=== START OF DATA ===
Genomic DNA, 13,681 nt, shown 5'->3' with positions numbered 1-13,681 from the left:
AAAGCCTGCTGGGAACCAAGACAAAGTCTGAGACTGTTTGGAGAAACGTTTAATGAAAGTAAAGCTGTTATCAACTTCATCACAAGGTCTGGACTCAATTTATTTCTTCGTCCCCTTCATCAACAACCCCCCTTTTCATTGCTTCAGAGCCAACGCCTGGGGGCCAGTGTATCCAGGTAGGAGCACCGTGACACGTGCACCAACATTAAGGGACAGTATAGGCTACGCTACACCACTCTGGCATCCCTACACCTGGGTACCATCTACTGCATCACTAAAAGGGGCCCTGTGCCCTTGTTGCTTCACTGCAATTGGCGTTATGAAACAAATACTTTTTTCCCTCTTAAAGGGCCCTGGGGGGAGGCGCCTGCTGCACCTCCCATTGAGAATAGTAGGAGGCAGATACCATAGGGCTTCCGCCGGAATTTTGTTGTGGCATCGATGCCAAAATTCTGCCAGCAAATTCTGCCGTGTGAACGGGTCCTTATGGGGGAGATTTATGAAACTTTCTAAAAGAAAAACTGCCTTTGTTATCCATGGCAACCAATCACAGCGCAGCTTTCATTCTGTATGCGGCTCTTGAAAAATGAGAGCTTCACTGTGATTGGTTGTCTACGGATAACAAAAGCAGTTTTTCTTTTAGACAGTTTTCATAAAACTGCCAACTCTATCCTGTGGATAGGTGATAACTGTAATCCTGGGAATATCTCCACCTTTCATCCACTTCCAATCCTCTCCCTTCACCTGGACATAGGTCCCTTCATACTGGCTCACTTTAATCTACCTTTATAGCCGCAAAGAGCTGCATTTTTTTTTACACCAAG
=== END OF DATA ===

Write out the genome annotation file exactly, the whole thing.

Genomic DNA, 13,681 nt, shown 5'->3' with positions numbered 1-13,681 from the left:
AAAGCCTGCTGGGAACCAAGACAAAGTCTGAGACTGTTTGGAGAAACGTTTAATGAAAGTAAAGCTGTTATCAACTTCATCACAAGGTCTGGACTCAATTTATTTCTTCGTCCCCTTCATCAACAACCCCCCTTTTCATTGCTTCAGAGCCAACGCCTGGGGGCCAGTGTATCCAGGTAGGAGCACCGTGACACGTGCACCAACATTAAGGGACAGTATAGGCTACGCTACACCACTCTGGCATCCCTACACCTGGGTACCATCTACTGCATCACTAAAAGGGGCCCTGTGCCCTTGTTGCTTCACTGCAATTGGCGTTATGAAACAAATACTTTTTTCCCTCTTAAAGGGCCCTGGGGGGAGGCGCCTGCTGCACCTCCCATTGAGAATAGTAGGAGGCAGATACCATAGGGCTTCCGCCGGAATTTTGTTGTGGCATCGATGCCAAAATTCTGCCAGCAAATTCTGCCGTGTGAACGGGTCCTTATGGGGGAGATTTATGAAACTTTCTAAAAGAAAAACTGCCTTTGTTATCCATGGCAACCAATCACAGCGCAGCTTTCATTCTGTATGCGGCTCTTGAAAAATGAGAGCTTCACTGTGATTGGTTGTCTACGGATAACAAAAGCAGTTTTTCTTTTAGACAGTTTTCATAAAACTGCCAACTCTATCCTGTGGATAGGTGATAACTGTAATCCTGGGAATATCTCCACCTTTCATCCACTTCCAATCCTCTCCCTTCACCTGGACATAGGTCCCTTCATACTGGCTCACTTTAATCTACCTTTATAGCCGCAAAGAGCTGCATTTTTTTTTACACCAAG